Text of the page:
I’m way behind on things I should’ve written about over here already in 2016, like my word of the year, living with four dogs right now instead of one, Emma starting ballet, this insane Presidential campaign, some thoughts I’m kicking around about the state of education, our trip to Puerto Rico, mojitos, my newfound love of fancier cheeses, nail polish…you know. Life stuff.
It has been a very, very full 53 days so far. And the year is only going to get more full and even better.
It occurred to me that while I’ve mentioned WineShop at Home here, and while I’ve definitely talked about it elsewhere on social media, I’ve never really explained what it is and why I’m a part of it. So now I am.
First let me say that I never, ever, ever have seen myself as the direct marketer type or as an especially sales-y person. I hated having to sell people credit cards or lines of credit or anything beyond what they walked into my department or window asking for when I worked retail. Loathed.
It felt so unnatural. So…grabby.
Encouraging someone to chase a $10 bonus for turning in two credit apps an hour is a quick way to steal someone’s soul in the worst of ways.
But as it turns out, not all direct sales programs are created equal. (Nor are they the equivalent of selling credit cards to people with questionable money management skills in a college town, just so we’re clear.)
Last October, a neighbor invited me to a wine tasting party. I went because it was a chance to socialize with grown humans who know how to eat with utensils and also there was wine.
During the entire presentation, I just kept thinking “this…this is different.” And it was.
I’d never been to a home party like this. Pampered Chef is demonstrative. Jewelry parties are…jewelry parties. (And then there’s Pure Romance, which kind of makes me blush just typing that out.)
This was fun. It was informative. It was WINE.
“I could totally do this,” I thought. So I signed up to host a tasting of my own the following month. I invited my friends and my friends invited their spouses and before I knew it I had about 18 people coming over to my house.
Dan was in a tizzy because of all the preparation and people and also there was a football game on TV. (Oops?)
After watching my consultant lead the tasting at my house, I knew I wanted to get into this. I saw how excited everyone was and I listened to them talk about the wine and enjoy each other’s company and I wanted to be a part of facilitating that.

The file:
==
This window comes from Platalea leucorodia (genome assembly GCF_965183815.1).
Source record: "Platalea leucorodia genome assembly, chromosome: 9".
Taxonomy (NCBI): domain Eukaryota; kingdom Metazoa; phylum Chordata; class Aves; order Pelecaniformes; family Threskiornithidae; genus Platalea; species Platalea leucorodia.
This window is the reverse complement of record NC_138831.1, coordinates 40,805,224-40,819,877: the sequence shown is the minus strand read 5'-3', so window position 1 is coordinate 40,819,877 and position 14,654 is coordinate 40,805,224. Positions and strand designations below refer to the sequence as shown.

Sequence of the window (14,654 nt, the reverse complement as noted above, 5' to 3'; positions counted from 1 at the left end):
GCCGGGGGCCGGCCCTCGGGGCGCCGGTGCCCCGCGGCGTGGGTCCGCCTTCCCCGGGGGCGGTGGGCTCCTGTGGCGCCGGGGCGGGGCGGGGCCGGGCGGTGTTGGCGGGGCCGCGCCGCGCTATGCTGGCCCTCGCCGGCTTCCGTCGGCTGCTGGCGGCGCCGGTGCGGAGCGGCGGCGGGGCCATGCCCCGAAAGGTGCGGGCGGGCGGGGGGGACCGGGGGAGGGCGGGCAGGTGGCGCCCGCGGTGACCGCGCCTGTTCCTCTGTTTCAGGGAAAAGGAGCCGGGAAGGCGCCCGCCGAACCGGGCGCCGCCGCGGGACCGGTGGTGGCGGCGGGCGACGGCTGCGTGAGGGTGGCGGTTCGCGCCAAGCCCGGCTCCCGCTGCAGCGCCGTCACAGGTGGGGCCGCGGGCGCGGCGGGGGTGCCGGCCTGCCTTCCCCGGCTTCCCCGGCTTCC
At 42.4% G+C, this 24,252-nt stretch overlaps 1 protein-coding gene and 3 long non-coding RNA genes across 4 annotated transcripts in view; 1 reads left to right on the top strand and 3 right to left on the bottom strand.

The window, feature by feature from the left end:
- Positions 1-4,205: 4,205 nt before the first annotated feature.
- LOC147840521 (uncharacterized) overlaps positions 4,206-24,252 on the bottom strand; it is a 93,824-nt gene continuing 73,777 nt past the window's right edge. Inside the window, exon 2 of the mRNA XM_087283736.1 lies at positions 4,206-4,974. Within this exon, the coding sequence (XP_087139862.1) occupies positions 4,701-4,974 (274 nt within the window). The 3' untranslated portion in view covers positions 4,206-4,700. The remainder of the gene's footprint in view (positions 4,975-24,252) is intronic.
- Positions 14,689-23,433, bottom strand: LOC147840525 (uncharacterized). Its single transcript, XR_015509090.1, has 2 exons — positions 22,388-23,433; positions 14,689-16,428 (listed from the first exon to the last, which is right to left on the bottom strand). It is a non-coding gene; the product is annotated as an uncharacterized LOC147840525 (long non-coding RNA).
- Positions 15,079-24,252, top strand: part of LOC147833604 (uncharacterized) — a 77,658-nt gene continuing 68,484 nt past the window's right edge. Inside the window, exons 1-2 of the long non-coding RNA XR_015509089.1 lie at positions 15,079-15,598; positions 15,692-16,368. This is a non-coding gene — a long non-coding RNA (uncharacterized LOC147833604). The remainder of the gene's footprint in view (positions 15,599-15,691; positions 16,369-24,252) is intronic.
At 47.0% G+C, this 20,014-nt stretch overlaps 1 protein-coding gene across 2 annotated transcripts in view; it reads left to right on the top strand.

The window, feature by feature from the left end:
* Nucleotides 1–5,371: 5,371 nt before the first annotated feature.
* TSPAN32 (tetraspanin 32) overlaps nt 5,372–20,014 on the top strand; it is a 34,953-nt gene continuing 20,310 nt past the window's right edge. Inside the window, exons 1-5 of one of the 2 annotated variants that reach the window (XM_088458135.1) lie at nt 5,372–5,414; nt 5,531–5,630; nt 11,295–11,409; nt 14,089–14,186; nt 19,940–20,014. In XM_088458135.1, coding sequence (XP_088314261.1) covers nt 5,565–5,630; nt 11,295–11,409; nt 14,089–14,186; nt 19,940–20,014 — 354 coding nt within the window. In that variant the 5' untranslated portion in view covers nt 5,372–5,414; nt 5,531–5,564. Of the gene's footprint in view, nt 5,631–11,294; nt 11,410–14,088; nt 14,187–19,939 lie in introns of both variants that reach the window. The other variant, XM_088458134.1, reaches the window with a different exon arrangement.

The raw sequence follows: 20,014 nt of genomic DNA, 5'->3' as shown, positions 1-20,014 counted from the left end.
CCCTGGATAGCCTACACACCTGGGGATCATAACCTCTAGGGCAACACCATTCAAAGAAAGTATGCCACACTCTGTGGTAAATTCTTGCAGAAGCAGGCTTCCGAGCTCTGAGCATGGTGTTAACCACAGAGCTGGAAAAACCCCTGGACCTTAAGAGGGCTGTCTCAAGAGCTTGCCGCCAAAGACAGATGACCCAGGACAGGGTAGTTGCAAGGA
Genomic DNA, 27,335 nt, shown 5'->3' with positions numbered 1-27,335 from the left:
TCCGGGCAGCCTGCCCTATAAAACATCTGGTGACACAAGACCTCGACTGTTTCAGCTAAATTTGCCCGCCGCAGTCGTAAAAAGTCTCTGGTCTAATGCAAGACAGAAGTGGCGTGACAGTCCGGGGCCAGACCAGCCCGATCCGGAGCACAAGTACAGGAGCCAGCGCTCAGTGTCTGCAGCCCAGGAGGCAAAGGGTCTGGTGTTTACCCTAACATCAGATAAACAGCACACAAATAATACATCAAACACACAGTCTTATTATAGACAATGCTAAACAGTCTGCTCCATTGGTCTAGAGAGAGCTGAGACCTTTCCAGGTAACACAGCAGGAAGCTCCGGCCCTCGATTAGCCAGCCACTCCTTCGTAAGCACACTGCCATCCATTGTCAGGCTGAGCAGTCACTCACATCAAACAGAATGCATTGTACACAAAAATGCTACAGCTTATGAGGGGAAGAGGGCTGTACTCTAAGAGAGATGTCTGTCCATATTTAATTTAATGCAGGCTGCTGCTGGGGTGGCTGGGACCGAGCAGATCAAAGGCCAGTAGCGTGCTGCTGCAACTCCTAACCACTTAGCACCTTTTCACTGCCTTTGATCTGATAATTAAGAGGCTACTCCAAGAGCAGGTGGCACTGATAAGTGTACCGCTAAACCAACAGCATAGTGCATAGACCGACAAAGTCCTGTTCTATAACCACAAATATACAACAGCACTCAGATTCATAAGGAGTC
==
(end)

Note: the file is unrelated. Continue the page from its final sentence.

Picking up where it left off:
I wanted to become a wine consultant for WineShop at Home. Dan was not convinced.
Eventually, after many, many talks and much reassurances about what, exactly, my out-of-pocket expenses would be (almost none) I convinced him, and on January 1, I signed up and started booking tastings.
(Thanks forever to Krystyn for booking that first party!)
When I first met with my mentor to discuss joining WineShop, one of the questions she asked me was my goal was for joining.
My goal? To replace the income from one of my part time jobs so I only have to work two of them instead of three. (I’m a little insane. I know. But only one of my jobs is especially time consuming.)
Y’all, I did that. Already. This month.
In just 53 days with WineShop at Home, I have 1) recouped the cost of my initial investment ($149) and 2) made as much (in just 22 days) as I would in an ENTIRE MONTH (28+ hours) with one of my freelance gigs.
I have never had more fun at a job in my life. This literally doesn’t feel like a job. It feels like a series of Girls’ Nights Out and gatherings of friends so beyond being what my wallet needed, this was what my soul needed.
People. Interactions. A reason to do my hair and put on makeup.
It’s silly, I know. But it’s been so good for me.
I know that this will not always be easy. I know that this will ebb and flow and I will have to work hard to maintain this. But you know what?
This doesn’t feel like work at all.
It just feels right.
The six bottles of WineShop at Home wine I earned for completing Step One of the Rich Rewards program.